I make this post with some trepidation, because I think there are at least a couple of people waiting anxiously to hear what I think of this series, and it seems completely wrong that the first thing I’m writing since I’ve finished it may appear a bit negative. So first of all, I want to be perfectly clear about one thing: I love Fruits Basket. I really love it. The characters in Fruits Basket have been permanently affixed to my heart, and I am thrilled about that. Oh what characters! I love every single one of them. (Note to Ysabet: Wow do I understand why you love who you love best now.) The series has so much charm and is filled with such wonder and sweet, sweet humanity. Really, I am very happily in love with it. There is exactly one thing that bothered me at all while reading the series (and really, “bothered” is a pretty strong word), but for whatever reason, that’s what I feel most moved to speak about right now. So here goes.
I mentioned Sarah Rees Brennan’s post lamenting the lack of good female characters in fiction (and discussing why she loves them when they are there), but really, I could not complain at all about this series in that sense. The primary female characters in Fruits Basket are uniformly awesome. They are complex and interesting, and each of them is richly drawn. If someone asked me to recommend a manga series for girls with strong female characters, it would be near the top of my list. The one caveat I’d have, and I’d probably mention it at the outset, is that I think the series promotes the concept that what girls want most and what they need to be happy is marriage. Tohru mentions this in the very first volume (that marriage is every girl’s dream), and this idea persists to the end.
Obviously this is a romance manga, so it’s not that I expect it to focus on something other than male/female romance. Neither am I suggesting that there is anything wrong with Tohru’s desire to be a wife and mother. What I’m perhaps most saddened by is the fact that the manga presents so much opportunity for real exploration of gender roles in modern society, but fails to follow through. To show you want I mean, I’ll look at three characters in particular (spoilers start here):
Ritsu Sohma: Ritsu, who is male, frequently wears women’s clothing, because it makes him feel more calm. What bothers me a little is how clear it is made that everyone (including him) is certain that this is shameful (or at least inappropriate), and that the text suggests that it is his low self-esteem and emotional problems that are the cause for his preference. Even Tohru, who compliments him on how wonderful he looks in women’s clothing, seems to realize that this is not something she should actually encourage. This saddens me.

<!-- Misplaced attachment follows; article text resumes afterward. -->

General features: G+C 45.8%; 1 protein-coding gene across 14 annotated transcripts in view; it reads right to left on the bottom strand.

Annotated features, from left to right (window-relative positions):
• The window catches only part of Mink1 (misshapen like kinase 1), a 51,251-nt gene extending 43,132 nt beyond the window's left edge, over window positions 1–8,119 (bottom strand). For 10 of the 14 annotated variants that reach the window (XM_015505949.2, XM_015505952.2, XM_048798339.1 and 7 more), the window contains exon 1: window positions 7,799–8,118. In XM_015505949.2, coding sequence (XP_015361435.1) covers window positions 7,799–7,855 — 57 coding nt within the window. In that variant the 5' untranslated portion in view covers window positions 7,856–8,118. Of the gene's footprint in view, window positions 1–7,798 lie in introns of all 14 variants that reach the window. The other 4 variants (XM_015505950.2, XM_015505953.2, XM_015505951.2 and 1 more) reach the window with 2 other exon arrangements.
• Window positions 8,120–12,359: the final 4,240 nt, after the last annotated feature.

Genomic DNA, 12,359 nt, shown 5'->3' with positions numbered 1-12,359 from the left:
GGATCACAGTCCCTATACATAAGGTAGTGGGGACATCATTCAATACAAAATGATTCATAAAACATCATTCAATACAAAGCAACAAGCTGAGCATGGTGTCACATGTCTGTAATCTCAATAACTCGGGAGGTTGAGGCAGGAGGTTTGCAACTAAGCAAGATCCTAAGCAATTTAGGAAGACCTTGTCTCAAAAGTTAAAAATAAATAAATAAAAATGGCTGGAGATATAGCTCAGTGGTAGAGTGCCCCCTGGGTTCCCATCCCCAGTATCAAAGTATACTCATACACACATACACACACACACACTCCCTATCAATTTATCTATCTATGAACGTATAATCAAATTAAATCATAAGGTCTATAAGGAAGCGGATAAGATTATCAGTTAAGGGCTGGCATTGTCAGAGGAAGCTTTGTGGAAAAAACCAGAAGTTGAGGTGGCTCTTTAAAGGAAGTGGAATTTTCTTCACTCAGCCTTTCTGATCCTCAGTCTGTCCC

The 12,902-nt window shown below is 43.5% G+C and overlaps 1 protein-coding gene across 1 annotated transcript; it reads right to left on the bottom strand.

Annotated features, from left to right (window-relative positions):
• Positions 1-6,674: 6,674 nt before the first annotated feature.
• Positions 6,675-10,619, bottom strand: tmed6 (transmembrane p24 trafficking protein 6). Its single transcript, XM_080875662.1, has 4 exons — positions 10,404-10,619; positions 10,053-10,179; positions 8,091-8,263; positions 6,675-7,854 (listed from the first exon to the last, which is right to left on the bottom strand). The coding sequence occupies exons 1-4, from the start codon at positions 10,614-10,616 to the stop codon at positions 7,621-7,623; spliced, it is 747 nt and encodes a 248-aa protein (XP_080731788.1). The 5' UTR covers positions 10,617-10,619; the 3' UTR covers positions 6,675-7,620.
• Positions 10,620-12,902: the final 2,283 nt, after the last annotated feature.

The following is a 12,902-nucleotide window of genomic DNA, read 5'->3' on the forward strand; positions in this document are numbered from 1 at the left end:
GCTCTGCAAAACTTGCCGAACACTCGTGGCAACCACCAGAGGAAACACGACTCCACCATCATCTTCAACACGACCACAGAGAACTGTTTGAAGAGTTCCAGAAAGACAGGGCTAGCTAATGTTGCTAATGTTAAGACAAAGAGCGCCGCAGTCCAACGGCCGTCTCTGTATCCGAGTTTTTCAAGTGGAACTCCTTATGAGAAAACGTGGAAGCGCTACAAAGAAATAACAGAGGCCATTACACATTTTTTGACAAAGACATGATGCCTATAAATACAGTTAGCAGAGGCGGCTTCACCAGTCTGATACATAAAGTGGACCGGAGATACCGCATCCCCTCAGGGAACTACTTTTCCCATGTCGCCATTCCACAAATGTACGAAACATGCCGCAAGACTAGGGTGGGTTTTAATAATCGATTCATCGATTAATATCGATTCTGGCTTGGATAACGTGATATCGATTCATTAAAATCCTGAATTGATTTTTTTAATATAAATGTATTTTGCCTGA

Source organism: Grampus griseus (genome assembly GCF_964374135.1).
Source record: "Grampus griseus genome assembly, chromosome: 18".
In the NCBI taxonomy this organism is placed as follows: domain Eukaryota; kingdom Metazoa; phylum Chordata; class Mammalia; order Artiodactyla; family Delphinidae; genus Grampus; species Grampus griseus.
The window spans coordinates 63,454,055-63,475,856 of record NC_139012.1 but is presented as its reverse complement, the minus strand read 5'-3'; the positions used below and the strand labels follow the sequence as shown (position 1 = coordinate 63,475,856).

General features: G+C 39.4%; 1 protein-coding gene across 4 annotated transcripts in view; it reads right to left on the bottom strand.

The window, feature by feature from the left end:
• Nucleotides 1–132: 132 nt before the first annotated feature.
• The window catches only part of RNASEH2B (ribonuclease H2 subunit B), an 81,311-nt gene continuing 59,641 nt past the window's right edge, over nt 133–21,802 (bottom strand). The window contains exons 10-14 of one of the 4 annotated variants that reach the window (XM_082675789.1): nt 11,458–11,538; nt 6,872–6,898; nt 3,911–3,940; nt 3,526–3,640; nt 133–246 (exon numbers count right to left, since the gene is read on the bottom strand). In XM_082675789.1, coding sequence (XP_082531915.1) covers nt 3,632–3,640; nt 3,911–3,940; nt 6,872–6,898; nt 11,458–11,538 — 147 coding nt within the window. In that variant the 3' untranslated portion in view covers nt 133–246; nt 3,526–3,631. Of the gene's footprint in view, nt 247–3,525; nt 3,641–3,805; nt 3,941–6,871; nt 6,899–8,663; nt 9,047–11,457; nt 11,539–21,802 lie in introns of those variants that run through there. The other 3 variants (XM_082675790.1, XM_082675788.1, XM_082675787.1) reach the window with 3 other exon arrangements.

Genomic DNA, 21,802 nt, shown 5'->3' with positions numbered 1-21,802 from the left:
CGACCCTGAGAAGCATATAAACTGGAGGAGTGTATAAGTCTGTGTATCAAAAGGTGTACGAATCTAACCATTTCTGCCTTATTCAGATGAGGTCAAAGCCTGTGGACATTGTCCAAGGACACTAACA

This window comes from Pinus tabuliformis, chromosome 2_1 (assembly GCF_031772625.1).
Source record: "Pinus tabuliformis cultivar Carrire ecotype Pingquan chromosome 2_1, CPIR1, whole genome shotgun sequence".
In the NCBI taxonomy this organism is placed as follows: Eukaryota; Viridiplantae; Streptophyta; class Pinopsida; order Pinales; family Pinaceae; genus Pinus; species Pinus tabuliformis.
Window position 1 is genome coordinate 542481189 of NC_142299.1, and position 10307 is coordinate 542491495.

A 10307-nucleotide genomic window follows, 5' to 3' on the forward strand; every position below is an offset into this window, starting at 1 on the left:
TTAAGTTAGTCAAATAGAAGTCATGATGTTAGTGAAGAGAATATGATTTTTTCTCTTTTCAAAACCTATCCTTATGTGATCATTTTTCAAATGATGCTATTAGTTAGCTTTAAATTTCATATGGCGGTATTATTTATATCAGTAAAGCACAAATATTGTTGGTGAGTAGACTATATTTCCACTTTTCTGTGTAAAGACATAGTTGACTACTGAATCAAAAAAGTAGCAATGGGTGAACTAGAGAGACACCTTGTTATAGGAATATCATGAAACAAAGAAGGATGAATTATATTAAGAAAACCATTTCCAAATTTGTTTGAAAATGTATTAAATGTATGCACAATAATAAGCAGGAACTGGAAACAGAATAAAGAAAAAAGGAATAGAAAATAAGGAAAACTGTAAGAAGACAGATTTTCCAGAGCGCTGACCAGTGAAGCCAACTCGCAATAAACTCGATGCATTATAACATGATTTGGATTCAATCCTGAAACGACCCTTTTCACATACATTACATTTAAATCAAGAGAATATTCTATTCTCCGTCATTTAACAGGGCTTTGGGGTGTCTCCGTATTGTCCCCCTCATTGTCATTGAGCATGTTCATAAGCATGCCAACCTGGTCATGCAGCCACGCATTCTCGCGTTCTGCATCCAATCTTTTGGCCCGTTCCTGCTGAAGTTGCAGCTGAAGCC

Ayame Sohma: Ayame seems at first to be written as a gay character, almost stereotypically so. He is loud and flamboyant, designs women’s costumes for a living, has an ongoing joke with Shigure where they pretend to be lovers, and once invited the boys in his school to turn their lustful feelings toward him as a, uh, service. Still, by the end of the manga, when the curse of the zodiac is finally lifted, he professes his love to his female assistant, presumably to head to the alter along with everyone else.
Akito Sohma: Akito is really the most interesting here, and provides the most potential for discussion. A woman who was raised as a man, she displays an intense hatred for other women, or at least for women who she sees as a threat to her control over the Sohma men. It is made pretty obvious that she hates women, but there isn’t a lot of discussion over why, and I think that could have been very interesting. Does she despise herself for being female? Certainly her mother’s intense jealousy and insistence that she be raised as male must have damaged her horribly. It seems, too, that a person being raised (unwillingly) as the wrong gender must be very much like being born the wrong gender, which could lead to an interesting exploration of being transgender. Yet at the end of the series, when her bond with the members of the zodiac is broken, Akito puts on a kimono and that’s that. It feels too simple, somehow.
These are just a few examples, but I do feel that overall, the author wrote in all these great opportunities to challenge traditional gender roles, and then took the easy way out each time. It’s still a great story, but it could have been even greater.
Again, I want to stress that I love Fruits Basket. As big as this issue seems when I dedicate an entire entry to it, it honestly did not detract from my enjoyment of the series in the slightest. It’s a series I love very much, and that I will read again and again. But over the course of the past few days, I’ve found myself thinking a lot about these characters, and if I could wish for anything more, it would be that the author had been (or been allowed to be) just a little bit braver. It feels to me like she wanted to be.